Tuesday, December 11, 2007
I wrote about Sponge Candy a couple of weeks ago and Dom from Chocablog rightfully pointed out in the comments that I’ve never mentioned Cadbury Crunchie. This is true, though I’ve eaten a few of them before. Time to rectify!
I first bought a Crunchie a few years ago, thinking it was a Cadbury version of the Nestle Violet Crumble. They’re slightly different.
The Crunchie is a plank of dense honeycomb “sponge candy” covered in milk chocolate. While sponge would make you think that it’s somehow soft and yielding like marshmallow, this is hard and will shatter into shards when smacked. The honeycomb has an inconsistent texture, as shown in the photo. There’s a center stripe of sparkly, very crunchy honeycomb. The margins have a smaller bubble size. Still, it’s heavier than the other Sponge Candy from Parkside Candy and the Violet Crumble.
The flavor of the center is sweet with a light hit of salt and a strong note of burnt sugar, especially in the middle stripe.
I think the bar is nice, but in no way comes close to the experience of the Sponge Candy I recently had. The consistency of the center is just to, well, consistent and far too dense to have a quick melt-in-your-mouth quality. The chocolate is okay, it’s sweet but a little on the waxy side and doesn’t really lift up the experience as much as it could. I prefer the stronger taste and more textured honeycomb of this to the Violet Crumble, probably because the chocolate is a bit better, too.
I honestly don’t know why there isn’t some version of this made in the States by one of the major candy companies. I don’t have too much trouble finding Violet Crumble in Los Angeles (they carry it at many 7-11s near me) and I got another of these Crunchie bars at a Brit import shop as well. You’d think that Nestle or Cadbury would just sell them here themselves.
Monday, December 10, 2007
Go vote! (Deadline is Friday, December 14th.)
Menu for Hope is a fundraiser for the UN World Food Programme. The Menu for Hope III raised almost $63,000 for the WFP. I’d love to see MFH4 top $100K - it shouldn’t be hard, there are dozens of wonderful prizes.
I’m donating a gift certificate for Chuao Chocolatier worth $100. This prize can be yours if you win the prize drawing for item UW26. The raffle tickets are $10 each, you can buy as many as you like and select how many go for which prize. There are many other fine prizes as well, please see the master list on Chez Pim, the host of this program and the West Coast prize list on Rasa Malaysia. (Here’s a roundup of the candy-related ones.)
The traditional techniques of European chocolatiers combine with pure Venezuelan chocolate and infusions of fresh ingredients and flavors in Chuao Chocolatier’s collection. Choose from a huge array of items in their webstore including their hot chocolate mixes, fine bonbons, chocolate bars and highly portable ChocoPods. There’s something there for every kind of chocolate lover: those who love the comfort of creamy milk chocolate caramels, those who crave the heat of spicy caramelized cacao nibs and even those adventurers who might want to go for a chevre, pear and black peppercorn bonbon.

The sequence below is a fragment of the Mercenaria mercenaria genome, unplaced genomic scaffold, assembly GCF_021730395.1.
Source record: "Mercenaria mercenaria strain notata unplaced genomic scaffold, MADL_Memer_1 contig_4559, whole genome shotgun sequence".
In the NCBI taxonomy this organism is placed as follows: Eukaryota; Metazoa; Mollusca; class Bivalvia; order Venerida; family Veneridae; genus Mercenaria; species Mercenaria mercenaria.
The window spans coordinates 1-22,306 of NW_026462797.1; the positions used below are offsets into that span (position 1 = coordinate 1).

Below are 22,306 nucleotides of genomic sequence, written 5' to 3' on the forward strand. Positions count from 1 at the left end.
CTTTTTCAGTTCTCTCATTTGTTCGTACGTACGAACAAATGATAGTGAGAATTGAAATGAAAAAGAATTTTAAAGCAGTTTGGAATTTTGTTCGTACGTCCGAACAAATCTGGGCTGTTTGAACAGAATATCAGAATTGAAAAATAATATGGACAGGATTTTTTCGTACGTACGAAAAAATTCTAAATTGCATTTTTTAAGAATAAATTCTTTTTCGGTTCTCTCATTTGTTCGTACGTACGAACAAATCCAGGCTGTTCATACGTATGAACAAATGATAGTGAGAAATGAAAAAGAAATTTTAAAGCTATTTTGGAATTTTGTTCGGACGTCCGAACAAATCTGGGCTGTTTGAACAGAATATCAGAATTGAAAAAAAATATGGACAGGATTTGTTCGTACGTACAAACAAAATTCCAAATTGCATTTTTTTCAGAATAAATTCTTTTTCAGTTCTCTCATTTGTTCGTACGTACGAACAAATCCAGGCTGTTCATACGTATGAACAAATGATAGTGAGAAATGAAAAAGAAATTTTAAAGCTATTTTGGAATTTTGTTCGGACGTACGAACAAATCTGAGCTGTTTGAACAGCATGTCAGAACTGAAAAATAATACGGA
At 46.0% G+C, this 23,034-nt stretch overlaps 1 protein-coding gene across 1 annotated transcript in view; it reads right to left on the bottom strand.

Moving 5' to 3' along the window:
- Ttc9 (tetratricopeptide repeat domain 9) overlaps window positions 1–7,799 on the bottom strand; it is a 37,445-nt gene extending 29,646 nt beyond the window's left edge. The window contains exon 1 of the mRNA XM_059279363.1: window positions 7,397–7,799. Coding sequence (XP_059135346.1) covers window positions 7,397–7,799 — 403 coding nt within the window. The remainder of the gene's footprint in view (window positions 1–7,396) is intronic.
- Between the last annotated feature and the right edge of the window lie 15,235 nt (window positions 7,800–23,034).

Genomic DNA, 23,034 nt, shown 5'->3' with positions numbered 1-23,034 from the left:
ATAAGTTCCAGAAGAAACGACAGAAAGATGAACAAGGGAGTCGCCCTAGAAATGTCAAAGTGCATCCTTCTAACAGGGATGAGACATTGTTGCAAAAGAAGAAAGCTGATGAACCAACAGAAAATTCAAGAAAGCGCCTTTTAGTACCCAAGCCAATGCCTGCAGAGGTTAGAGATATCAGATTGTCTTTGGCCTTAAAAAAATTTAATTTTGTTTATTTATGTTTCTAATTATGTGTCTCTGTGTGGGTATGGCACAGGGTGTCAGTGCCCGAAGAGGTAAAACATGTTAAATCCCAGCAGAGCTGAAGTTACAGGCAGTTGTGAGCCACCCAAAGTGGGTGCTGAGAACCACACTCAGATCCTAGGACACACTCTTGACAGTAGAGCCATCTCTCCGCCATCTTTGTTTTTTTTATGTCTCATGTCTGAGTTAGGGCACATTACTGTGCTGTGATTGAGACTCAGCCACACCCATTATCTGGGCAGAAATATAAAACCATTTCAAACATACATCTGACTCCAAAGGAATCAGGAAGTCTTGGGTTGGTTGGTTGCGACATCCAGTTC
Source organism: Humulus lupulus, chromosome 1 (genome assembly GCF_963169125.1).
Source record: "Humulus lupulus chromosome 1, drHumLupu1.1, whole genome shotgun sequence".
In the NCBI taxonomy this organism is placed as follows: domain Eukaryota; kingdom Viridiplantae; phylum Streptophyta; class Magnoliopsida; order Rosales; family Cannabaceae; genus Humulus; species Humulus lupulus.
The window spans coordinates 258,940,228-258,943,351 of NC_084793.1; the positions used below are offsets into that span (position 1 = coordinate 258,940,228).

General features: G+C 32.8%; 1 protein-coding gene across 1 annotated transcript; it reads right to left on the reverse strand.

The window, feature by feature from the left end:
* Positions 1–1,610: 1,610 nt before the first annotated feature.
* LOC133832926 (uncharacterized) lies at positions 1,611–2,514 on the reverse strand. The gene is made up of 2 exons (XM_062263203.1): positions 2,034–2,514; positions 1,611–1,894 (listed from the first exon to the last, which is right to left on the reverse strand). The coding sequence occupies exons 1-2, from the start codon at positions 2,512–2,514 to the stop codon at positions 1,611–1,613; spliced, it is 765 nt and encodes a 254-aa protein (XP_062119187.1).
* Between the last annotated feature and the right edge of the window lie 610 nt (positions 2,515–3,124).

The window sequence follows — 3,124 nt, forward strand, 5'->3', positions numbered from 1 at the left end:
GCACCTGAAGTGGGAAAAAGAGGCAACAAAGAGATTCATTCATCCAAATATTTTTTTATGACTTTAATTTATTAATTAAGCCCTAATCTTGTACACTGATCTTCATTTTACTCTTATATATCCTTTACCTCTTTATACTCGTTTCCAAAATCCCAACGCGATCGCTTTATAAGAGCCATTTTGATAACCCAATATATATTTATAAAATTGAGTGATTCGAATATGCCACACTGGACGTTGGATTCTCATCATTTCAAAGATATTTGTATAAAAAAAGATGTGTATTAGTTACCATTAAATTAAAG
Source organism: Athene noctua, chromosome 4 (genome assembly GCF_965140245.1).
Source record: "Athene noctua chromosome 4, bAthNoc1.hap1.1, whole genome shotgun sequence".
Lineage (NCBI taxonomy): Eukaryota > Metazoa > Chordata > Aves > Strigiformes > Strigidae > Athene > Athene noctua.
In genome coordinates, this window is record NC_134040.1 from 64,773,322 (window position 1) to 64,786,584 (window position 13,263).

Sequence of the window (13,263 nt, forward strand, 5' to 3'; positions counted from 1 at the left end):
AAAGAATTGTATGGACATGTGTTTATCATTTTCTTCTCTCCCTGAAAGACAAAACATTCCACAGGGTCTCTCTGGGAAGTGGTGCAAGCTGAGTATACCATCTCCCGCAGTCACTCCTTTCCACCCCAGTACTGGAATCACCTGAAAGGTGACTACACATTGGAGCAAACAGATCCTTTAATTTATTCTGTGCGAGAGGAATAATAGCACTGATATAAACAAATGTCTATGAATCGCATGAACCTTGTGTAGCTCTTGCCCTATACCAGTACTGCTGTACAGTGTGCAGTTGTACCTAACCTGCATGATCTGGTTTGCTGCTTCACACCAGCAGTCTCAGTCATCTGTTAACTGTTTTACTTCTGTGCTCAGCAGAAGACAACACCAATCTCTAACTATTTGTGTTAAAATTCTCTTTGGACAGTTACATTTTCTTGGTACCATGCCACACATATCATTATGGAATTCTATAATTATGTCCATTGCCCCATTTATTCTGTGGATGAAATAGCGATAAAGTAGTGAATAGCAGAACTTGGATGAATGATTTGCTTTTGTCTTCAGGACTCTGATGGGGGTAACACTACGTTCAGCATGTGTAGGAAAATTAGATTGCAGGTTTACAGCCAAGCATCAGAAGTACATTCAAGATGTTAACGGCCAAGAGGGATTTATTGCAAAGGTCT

Chuao Chocolatier is based in Encinitas, California.
If you would like to bid on this item use code UW26.
If you’re not interested in bidding, well, here’s a review of some items I picked up over the weekend:
Everyone seems to have a cacao nib product these days. Chuao’s is quite different. Their Coco Nib Snack may not even be considered candy, it might be a nut product. They start with small nib pieces, caramelize them with a little bit of sugar and toss them with a smidge of salt and chipotle & pasilla chilis. They look kind of like burnt Grape Nuts cereal.
It has a nice toasty flavor, not really spicy and not even that sweet. It does have some coffee and malt tones along with other dark chocolate and charcoal notes. This is nice to put in a little shot glass and tip into your mouth for a snack and would probably go well on ice cream, tossed in salads or maybe in a stuffing.
These Dark Chocolate Orangettes are made with candied orange sticks dipped in chocolate. The orange is a bit sweet, but nice and soft. It’s not at all grainy either, so it’s smooth with a strong orange essence.
Candied ginger is a wonderful way to experience ginger. It’s so simple and uncomplicated. Candied ginger can come in a few different formats. Medallions (slices), cubes, julienne slices and even planks.
In the case of Chuao’s Gingerettes, they use little medallions, about the size of a quarter. They’re candied until just a the “jellied” stage and don’t have any of that crystallized sugar coating on them. So it’s all smooth. Then they’re dipped in dark chocolate.